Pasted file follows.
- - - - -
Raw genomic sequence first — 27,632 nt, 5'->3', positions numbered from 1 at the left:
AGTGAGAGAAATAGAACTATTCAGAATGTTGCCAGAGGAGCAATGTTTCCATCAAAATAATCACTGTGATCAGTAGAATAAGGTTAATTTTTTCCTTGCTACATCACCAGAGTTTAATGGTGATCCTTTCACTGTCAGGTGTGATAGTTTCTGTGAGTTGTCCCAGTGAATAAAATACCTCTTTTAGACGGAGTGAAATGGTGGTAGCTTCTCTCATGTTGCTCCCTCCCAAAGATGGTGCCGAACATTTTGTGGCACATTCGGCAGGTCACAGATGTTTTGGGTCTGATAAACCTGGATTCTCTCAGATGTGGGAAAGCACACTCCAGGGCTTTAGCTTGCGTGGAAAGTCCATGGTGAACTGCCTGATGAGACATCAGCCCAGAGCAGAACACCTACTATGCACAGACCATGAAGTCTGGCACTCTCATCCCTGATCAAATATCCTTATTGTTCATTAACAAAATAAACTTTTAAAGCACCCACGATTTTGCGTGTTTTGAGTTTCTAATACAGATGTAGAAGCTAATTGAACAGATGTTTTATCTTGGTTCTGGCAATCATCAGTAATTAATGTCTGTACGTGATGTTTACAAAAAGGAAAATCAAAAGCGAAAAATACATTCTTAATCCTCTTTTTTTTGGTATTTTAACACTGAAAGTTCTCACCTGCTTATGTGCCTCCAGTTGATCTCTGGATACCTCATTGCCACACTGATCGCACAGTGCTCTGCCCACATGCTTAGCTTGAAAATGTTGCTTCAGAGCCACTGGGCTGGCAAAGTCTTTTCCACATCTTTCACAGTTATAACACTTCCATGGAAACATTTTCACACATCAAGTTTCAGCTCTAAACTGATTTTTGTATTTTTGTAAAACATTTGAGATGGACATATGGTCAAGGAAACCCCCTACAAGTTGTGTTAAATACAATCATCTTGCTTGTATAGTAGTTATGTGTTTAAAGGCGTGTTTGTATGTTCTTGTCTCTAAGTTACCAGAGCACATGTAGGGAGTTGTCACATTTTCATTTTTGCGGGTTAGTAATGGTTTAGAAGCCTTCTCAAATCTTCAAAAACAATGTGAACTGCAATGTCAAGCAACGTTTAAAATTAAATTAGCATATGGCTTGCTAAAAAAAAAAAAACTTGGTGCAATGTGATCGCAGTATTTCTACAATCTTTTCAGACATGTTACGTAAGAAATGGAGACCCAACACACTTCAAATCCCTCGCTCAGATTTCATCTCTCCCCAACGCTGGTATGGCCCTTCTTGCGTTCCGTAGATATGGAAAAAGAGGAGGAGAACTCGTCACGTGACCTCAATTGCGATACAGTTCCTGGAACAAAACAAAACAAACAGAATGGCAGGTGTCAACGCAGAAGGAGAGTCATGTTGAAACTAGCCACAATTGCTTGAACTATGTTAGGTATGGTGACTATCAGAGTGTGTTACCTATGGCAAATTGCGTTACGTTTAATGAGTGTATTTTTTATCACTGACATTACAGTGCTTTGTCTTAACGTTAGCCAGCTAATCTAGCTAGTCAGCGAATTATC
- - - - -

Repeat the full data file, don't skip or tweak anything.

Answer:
Raw genomic sequence first — 27,632 nt, 5'->3', positions numbered from 1 at the left:
AGTGAGAGAAATAGAACTATTCAGAATGTTGCCAGAGGAGCAATGTTTCCATCAAAATAATCACTGTGATCAGTAGAATAAGGTTAATTTTTTCCTTGCTACATCACCAGAGTTTAATGGTGATCCTTTCACTGTCAGGTGTGATAGTTTCTGTGAGTTGTCCCAGTGAATAAAATACCTCTTTTAGACGGAGTGAAATGGTGGTAGCTTCTCTCATGTTGCTCCCTCCCAAAGATGGTGCCGAACATTTTGTGGCACATTCGGCAGGTCACAGATGTTTTGGGTCTGATAAACCTGGATTCTCTCAGATGTGGGAAAGCACACTCCAGGGCTTTAGCTTGCGTGGAAAGTCCATGGTGAACTGCCTGATGAGACATCAGCCCAGAGCAGAACACCTACTATGCACAGACCATGAAGTCTGGCACTCTCATCCCTGATCAAATATCCTTATTGTTCATTAACAAAATAAACTTTTAAAGCACCCACGATTTTGCGTGTTTTGAGTTTCTAATACAGATGTAGAAGCTAATTGAACAGATGTTTTATCTTGGTTCTGGCAATCATCAGTAATTAATGTCTGTACGTGATGTTTACAAAAAGGAAAATCAAAAGCGAAAAATACATTCTTAATCCTCTTTTTTTTGGTATTTTAACACTGAAAGTTCTCACCTGCTTATGTGCCTCCAGTTGATCTCTGGATACCTCATTGCCACACTGATCGCACAGTGCTCTGCCCACATGCTTAGCTTGAAAATGTTGCTTCAGAGCCACTGGGCTGGCAAAGTCTTTTCCACATCTTTCACAGTTATAACACTTCCATGGAAACATTTTCACACATCAAGTTTCAGCTCTAAACTGATTTTTGTATTTTTGTAAAACATTTGAGATGGACATATGGTCAAGGAAACCCCCTACAAGTTGTGTTAAATACAATCATCTTGCTTGTATAGTAGTTATGTGTTTAAAGGCGTGTTTGTATGTTCTTGTCTCTAAGTTACCAGAGCACATGTAGGGAGTTGTCACATTTTCATTTTTGCGGGTTAGTAATGGTTTAGAAGCCTTCTCAAATCTTCAAAAACAATGTGAACTGCAATGTCAAGCAACGTTTAAAATTAAATTAGCATATGGCTTGCTAAAAAAAAAAAAACTTGGTGCAATGTGATCGCAGTATTTCTACAATCTTTTCAGACATGTTACGTAAGAAATGGAGACCCAACACACTTCAAATCCCTCGCTCAGATTTCATCTCTCCCCAACGCTGGTATGGCCCTTCTTGCGTTCCGTAGATATGGAAAAAGAGGAGGAGAACTCGTCACGTGACCTCAATTGCGATACAGTTCCTGGAACAAAACAAAACAAACAGAATGGCAGGTGTCAACGCAGAAGGAGAGTCATGTTGAAACTAGCCACAATTGCTTGAACTATGTTAGGTATGGTGACTATCAGAGTGTGTTACCTATGGCAAATTGCGTTACGTTTAATGAGTGTATTTTTTATCACTGACATTACAGTGCTTTGTCTTAACGTTAGCCAGCTAATCTAGCTAGTCAGCGAATTATC